Last day of trial today. Big blog post tomorrow. I promise. #nopromises.
Be back tomorrow.
So, if an employee complains about sexual-orientation harassment and is later fired because she complained, then that won’t create a claim under Title VII. Or does it?
Find out after the jump…
*** whistles ***
The word on the street according to Kevin McGowan at Bloomberg/BNA (here $$$) is that U.S. Equal Employment Opportunity Commission Chair Jacqueline A. Berrien (D) has decided not to seek renomination to the EEOC.
Originally an Obama recess-appointment, the Senate confirmed Ms. Berrien as EEOC Chair in December 2010. Her term expired on July 1, 2014, but she is permitted to retain her seat until September 1, 2014.
With Ms. Berrien’s departure, the EEOC will be left with four Commissioners: two Democrats (Feldblum, Yang) and two Republicans (Lipnic, Barker). And a kick-ass pro-bono mediator named Meyer who— oh yeah, right, back to people who matter…
Recall that the most recent guidance on pregnancy discrimination, viewed by some as overreaching, passed 3-2 along party lines.
What will a 2-2 split mean for future EEOC guidance and enforcement? Frankly, I have no idea. I’m shocked you’ve made it 147 words into this blog post.
So, your Friday reward is The Cure (the band, although I did partake in the ALS Ice Bucket Challenge) and my recent “TLNT Webinar – EEO Compliance: Avoiding Discrimination in the Workplace” PowerPoint presentation.
Just email me and the EEO slide deck is yours.
If a picture says a thousand words, then my editors are going to be hella-mad at me.
After the jump, it’s the best of the employment law blogosphere told through the eyes of Instagram.
A bill that would have made it illegal for New Jersey companies to refuse to hire a job candidate because of his/her employment status is dead for now. Find out why after the jump…
Last week, the National Labor Relations Board issued this memorandum in which it has instructed regional offices to encourage employees to file complaints with the United States Department of Labor if the the regional NLRB office “believes that an employer may have violated a substantive or anti-retaliation provision of [OSHA] or the FLSA.”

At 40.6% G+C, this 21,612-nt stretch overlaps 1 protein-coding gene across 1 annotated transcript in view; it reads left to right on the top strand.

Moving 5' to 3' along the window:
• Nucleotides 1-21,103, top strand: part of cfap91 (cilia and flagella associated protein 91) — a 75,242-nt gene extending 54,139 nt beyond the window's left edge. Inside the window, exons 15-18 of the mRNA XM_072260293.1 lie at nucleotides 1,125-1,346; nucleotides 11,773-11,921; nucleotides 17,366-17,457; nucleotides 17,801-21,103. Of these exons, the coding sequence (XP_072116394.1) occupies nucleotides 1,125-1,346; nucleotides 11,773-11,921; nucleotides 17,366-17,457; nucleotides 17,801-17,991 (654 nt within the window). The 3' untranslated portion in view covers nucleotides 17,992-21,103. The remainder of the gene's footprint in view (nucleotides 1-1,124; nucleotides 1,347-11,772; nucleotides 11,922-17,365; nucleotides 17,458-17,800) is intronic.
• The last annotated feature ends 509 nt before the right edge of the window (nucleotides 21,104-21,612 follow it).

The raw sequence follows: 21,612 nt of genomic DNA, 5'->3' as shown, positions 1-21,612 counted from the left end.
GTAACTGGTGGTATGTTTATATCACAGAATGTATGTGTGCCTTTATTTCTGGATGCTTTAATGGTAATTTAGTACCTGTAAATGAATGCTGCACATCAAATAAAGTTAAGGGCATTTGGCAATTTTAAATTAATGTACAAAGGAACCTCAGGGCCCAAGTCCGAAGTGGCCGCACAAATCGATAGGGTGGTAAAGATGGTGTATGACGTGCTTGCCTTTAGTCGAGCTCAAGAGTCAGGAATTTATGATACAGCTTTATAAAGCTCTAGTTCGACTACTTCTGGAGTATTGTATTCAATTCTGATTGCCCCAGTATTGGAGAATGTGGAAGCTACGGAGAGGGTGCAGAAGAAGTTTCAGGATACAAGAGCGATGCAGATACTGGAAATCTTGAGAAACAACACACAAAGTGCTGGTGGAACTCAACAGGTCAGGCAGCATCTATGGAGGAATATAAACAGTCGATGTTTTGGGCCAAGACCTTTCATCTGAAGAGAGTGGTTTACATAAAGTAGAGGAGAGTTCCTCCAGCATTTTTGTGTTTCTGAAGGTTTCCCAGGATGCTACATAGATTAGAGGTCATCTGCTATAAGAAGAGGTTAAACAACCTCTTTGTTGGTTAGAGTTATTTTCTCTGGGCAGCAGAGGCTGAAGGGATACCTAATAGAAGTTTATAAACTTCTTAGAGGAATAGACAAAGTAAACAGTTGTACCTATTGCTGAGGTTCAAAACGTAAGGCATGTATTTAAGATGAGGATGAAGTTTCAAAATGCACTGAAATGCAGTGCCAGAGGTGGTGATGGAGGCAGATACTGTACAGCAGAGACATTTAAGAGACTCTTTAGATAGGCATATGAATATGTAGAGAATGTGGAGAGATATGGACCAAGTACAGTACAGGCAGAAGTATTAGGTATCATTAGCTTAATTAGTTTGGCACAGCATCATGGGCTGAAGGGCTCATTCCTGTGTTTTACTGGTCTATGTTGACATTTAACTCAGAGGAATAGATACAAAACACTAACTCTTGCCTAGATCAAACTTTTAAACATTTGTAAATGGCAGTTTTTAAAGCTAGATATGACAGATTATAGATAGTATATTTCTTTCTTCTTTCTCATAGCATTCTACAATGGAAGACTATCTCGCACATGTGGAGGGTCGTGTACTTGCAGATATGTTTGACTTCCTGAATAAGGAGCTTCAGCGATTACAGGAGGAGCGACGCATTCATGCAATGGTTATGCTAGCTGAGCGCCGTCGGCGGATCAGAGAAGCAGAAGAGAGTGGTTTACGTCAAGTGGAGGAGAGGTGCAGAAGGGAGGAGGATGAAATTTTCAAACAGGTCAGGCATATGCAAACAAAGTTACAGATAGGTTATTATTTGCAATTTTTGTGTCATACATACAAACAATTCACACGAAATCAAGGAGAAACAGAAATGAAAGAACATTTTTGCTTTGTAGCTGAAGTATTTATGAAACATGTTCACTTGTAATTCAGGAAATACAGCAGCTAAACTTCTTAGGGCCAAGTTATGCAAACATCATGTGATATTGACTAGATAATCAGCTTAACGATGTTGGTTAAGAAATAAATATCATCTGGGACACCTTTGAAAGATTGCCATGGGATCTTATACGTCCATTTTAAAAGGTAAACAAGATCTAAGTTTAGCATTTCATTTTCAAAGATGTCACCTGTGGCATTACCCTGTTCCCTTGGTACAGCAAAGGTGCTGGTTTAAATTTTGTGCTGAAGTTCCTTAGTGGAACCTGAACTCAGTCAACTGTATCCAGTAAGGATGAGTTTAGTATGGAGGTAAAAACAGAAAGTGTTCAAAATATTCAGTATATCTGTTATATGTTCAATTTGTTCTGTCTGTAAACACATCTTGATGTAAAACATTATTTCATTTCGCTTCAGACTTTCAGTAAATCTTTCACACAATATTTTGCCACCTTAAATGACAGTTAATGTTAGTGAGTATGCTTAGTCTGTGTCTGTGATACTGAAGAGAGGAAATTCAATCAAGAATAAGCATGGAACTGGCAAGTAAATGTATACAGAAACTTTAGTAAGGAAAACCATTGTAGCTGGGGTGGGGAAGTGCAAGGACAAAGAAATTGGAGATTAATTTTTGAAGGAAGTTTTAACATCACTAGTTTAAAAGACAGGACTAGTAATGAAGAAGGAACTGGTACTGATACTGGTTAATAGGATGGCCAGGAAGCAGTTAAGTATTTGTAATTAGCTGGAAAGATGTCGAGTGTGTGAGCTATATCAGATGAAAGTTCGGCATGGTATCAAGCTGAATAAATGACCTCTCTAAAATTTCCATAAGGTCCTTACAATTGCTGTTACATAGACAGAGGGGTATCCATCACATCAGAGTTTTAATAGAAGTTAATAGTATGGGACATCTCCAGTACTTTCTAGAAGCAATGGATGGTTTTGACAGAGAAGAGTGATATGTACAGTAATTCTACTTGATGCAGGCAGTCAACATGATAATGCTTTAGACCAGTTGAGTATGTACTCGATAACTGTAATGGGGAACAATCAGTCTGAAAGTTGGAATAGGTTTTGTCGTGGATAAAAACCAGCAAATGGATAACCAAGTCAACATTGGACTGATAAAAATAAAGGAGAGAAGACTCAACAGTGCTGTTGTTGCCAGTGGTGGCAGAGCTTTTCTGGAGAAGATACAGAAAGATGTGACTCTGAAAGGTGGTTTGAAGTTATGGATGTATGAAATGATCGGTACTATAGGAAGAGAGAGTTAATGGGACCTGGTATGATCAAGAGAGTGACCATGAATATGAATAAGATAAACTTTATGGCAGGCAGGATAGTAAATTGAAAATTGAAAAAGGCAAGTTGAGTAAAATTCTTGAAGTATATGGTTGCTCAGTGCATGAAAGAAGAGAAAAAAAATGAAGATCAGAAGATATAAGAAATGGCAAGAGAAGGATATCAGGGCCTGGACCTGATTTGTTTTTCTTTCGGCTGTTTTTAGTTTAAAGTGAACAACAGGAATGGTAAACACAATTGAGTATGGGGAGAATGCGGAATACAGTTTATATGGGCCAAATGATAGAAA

Remember that the National Labor Relations Act covers more than just unionized employers and workplace. For example, many of the social media cases involving the NLRB that you may have read about actually involve non-union workplaces. So, if you haven’t gotten the message already, this NLRB initiative is another wake-up call to get your house in order.
Otherwise, you may have multiple federal agencies up in your business.
I was reading this recent CareerBuilder survey, which reports that 58% of employers have caught a lie on a resumé. (Most popular lie: skills embellishment).
As, CareerBuilder is apt to do, the survey contained a section of some of the most outlandish lies ever caught on a resumé.
Some that made that list include: Applicant included job experience that was actually his father’s. Meh.
Applicant claimed to have 25 years of experience at age 32. Getting warmer.
Then I scanned down and saw this doozie: Applicant applied to a position with a company who had just terminated him. He listed the company under previous employment and indicated on his resume that he had quit.
What’s the best lie you’ve ever caught on a resumé? And how did you catch it? Let me know in the comments below.
Come January 1, most NJ employers will no longer be able to ask about an applicant’s criminal record during the initial employment application process.
Ban the box will be b-b-b-b-banned in the Garden State!
More on the new law after the jump…